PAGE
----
The British parliament will shut down a week early for its Easter recess as coronavirus continues to make its way through Britain’s political class and public sector, it announced on Wednesday. At least 20 MPs have tested positive for coronavirus or are suspected of having it. Parliament will close on Wednesday, set to reconvene on April 21, but first MPs are to vote on emergency coronavirus legislation. “We live in a democracy so it is absolutely essential the government is held to account, particularly in times like this. Parliament will return,” Communities Secretary Robert Jenrick said. “There has been another order in parliament to create ways for select committees to operate remotely.” The move comes as Britain’s public sector continues to feel the strain of the outbreak.
Britain’s police force has warned of the difficulty of enforcing social distancing in the country. They have already run into issues of people flagrantly violating government rules by gathering for barbecues or gathering in parks in large numbers. Police officers themselves are of course susceptible to the virus and would have to self-isolate, which is an issue as the force lacks a “surge capacity” to ramp up front-line policing at short notice. The police have emphasized they want to take an approach that focuses on social pressure and persuasion, rather than force. That said, the National Police Chiefs’ Council warned the country’s situation could lead to opportunistic crime.
“Crises like this bring out some of the best but sadly also the worst in humanity and there will be individuals who seek to exploit the pandemic,” a spokesperson for the council said. “That’s why it’s essential the police have the resources and the powers to crack down on shameless, opportunistic crimes like this.”
The crimes include selling fake medical supplies, price gouging, setting up fake delivery services, stealing from food banks – and even damaging ambulance vehicles.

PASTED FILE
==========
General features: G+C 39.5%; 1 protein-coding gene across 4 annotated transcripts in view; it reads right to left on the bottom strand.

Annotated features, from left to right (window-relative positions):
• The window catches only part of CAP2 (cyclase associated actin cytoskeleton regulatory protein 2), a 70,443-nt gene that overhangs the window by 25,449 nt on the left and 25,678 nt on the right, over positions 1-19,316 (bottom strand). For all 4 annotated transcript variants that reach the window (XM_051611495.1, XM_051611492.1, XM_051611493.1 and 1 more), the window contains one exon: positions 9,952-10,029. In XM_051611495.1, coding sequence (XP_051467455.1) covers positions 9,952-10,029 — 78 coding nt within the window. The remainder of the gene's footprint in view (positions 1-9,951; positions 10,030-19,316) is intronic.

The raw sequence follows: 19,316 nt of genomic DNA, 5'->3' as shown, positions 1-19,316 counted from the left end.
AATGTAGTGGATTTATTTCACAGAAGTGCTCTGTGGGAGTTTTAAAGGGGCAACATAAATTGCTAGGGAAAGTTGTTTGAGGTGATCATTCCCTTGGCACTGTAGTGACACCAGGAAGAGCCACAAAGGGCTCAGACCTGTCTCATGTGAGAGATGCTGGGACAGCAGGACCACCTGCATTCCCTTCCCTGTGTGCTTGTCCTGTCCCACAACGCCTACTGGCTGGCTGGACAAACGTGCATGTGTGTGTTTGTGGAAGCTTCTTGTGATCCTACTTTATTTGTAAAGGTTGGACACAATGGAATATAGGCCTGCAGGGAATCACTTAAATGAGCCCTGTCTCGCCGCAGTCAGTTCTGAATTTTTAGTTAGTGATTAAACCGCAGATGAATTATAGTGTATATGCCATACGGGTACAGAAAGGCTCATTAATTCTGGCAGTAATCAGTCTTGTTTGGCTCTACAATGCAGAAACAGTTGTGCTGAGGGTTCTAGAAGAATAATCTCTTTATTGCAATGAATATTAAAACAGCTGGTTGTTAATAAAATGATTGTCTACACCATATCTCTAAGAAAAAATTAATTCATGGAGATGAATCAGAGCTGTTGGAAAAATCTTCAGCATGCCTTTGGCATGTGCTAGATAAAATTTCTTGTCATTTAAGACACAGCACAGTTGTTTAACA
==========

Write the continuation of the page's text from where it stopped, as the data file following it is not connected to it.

British universities have shifted to online teaching and closed their classes due to the outbreak. A key debate currently going on is the issue of exams for final-year students. Some universities are replacing in-person, written exams with online ones – but this has raised the issue of disadvantaging poorer and disabled students who may not have access to suitable laptops or internet to work in and take the exams.
Postal workers concerned that their job puts their health at risk by being out and about have called on businesses to reduce non-essential mail, such as leaflets advertising restaurants or magazine subscriptions.
Staff in the National Health Service have criticized the government for not providing enough Personal Protection Equipment (PPE) at a quick enough pace. Some have threatened to quit over the issue, according to The Guardian daily. Dr. Rinesh Parmar, chair of the Doctors’ Association UK, said: “The longer this epidemic goes on for, if doctors feel that there is a widespread lack of personal protective equipment [PPE], then some doctors may feel they have no choice but to give up the profession they love, because they feel so abandoned by not being given the PPE that the World Health Organization recommends…
“But the government hasn’t kept its side of the bargain with NHS staff by not having enough PPE available to safeguard the health of doctors and nurses.”
A spokesperson for the Royal College of Nursing said: “Our priority is to make sure nursing staff in frontline care have the masks and equipment they need, but the government and NHS must be able to offer reasonable protection and assurances to those who lend a hand in these times.
“Nursing staff should never be forced to choose between their safety and their livelihood – this equipment must desperately reach the frontline.” On Tuesday, the Department of Health said: “Across the U.K., there have been 90,436 concluded tests, of which 82,359 were confirmed negative, and 8,077 positive. 422 patients who tested positive for coronavirus (COVID-19) have sadly died.”
After emerging in Wuhan, China last December, coronavirus has spread to at least 170 countries and territories. The World Health Organization has declared the coronavirus outbreak a pandemic. The number of confirmed cases worldwide has now surpassed 436,000, while the death toll is nearly 19,000 and nearly 112,000 have recovered, according to data compiled by the U.S.-based Johns Hopkins University. Despite the rising number of cases, most who contract the virus suffer only mild symptoms before making a recovery.